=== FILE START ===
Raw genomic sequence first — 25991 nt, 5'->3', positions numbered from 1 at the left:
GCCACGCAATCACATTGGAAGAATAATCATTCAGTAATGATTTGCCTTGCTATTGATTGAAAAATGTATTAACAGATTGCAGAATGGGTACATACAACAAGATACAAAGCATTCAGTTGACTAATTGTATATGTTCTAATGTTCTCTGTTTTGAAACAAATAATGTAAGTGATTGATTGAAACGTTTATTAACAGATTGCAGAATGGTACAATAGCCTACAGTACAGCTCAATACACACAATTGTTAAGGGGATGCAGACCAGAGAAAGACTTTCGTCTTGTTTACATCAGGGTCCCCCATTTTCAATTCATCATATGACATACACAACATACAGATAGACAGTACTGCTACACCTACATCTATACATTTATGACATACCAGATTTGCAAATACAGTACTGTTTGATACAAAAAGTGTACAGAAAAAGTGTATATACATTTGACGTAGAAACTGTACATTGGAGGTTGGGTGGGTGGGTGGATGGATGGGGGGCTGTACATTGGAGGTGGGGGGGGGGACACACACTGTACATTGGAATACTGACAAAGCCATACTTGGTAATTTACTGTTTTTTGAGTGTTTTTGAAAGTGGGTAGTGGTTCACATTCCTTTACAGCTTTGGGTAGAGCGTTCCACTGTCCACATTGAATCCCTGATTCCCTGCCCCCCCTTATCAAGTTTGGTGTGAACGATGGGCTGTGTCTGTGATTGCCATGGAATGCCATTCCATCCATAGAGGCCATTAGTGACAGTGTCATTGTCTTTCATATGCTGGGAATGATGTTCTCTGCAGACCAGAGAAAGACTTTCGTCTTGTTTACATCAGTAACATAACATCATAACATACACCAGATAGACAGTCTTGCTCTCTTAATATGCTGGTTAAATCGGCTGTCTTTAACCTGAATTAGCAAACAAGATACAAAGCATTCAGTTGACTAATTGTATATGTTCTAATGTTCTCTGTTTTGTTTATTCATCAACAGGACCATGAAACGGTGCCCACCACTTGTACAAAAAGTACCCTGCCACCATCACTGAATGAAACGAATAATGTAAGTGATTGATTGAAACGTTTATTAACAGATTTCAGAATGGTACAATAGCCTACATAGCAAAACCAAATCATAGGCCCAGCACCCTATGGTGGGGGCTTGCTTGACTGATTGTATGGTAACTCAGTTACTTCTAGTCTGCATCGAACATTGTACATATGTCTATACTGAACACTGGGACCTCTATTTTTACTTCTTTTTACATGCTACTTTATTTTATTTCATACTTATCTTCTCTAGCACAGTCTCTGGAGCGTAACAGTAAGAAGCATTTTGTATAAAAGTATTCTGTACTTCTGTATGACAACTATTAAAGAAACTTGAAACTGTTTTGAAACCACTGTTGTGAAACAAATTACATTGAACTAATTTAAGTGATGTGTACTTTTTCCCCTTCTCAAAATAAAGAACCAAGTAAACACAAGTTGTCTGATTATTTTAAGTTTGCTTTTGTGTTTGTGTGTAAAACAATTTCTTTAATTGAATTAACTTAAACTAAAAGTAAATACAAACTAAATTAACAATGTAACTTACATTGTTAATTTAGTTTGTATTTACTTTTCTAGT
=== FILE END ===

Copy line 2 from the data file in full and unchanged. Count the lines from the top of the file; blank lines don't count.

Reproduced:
GCCACGCAATCACATTGGAAGAATAATCATTCAGTAATGATTTGCCTTGCTATTGATTGAAAAATGTATTAACAGATTGCAGAATGGGTACATACAACAAGATACAAAGCATTCAGTTGACTAATTGTATATGTTCTAATGTTCTCTGTTTTGAAACAAATAATGTAAGTGATTGATTGAAACGTTTATTAACAGATTGCAGAATGGTACAATAGCCTACAGTACAGCTCAATACACACAATTGTTAAGGGGATGCAGACCAGAGAAAGACTTTCGTCTTGTTTACATCAGGGTCCCCCATTTTCAATTCATCATATGACATACACAACATACAGATAGACAGTACTGCTACACCTACATCTATACATTTATGACATACCAGATTTGCAAATACAGTACTGTTTGATACAAAAAGTGTACAGAAAAAGTGTATATACATTTGACGTAGAAACTGTACATTGGAGGTTGGGTGGGTGGGTGGATGGATGGGGGGCTGTACATTGGAGGTGGGGGGGGGGACACACACTGTACATTGGAATACTGACAAAGCCATACTTGGTAATTTACTGTTTTTTGAGTGTTTTTGAAAGTGGGTAGTGGTTCACATTCCTTTACAGCTTTGGGTAGAGCGTTCCACTGTCCACATTGAATCCCTGATTCCCTGCCCCCCCTTATCAAGTTTGGTGTGAACGATGGGCTGTGTCTGTGATTGCCATGGAATGCCATTCCATCCATAGAGGCCATTAGTGACAGTGTCATTGTCTTTCATATGCTGGGAATGATGTTCTCTGCAGACCAGAGAAAGACTTTCGTCTTGTTTACATCAGTAACATAACATCATAACATACACCAGATAGACAGTCTTGCTCTCTTAATATGCTGGTTAAATCGGCTGTCTTTAACCTGAATTAGCAAACAAGATACAAAGCATTCAGTTGACTAATTGTATATGTTCTAATGTTCTCTGTTTTGTTTATTCATCAACAGGACCATGAAACGGTGCCCACCACTTGTACAAAAAGTACCCTGCCACCATCACTGAATGAAACGAATAATGTAAGTGATTGATTGAAACGTTTATTAACAGATTTCAGAATGGTACAATAGCCTACATAGCAAAACCAAATCATAGGCCCAGCACCCTATGGTGGGGGCTTGCTTGACTGATTGTATGGTAACTCAGTTACTTCTAGTCTGCATCGAACATTGTACATATGTCTATACTGAACACTGGGACCTCTATTTTTACTTCTTTTTACATGCTACTTTATTTTATTTCATACTTATCTTCTCTAGCACAGTCTCTGGAGCGTAACAGTAAGAAGCATTTTGTATAAAAGTATTCTGTACTTCTGTATGACAACTATTAAAGAAACTTGAAACTGTTTTGAAACCACTGTTGTGAAACAAATTACATTGAACTAATTTAAGTGATGTGTACTTTTTCCCCTTCTCAAAATAAAGAACCAAGTAAACACAAGTTGTCTGATTATTTTAAGTTTGCTTTTGTGTTTGTGTGTAAAACAATTTCTTTAATTGAATTAACTTAAACTAAAAGTAAATACAAACTAAATTAACAATGTAACTTACATTGTTAATTTAGTTTGTATTTACTTTTCTAGT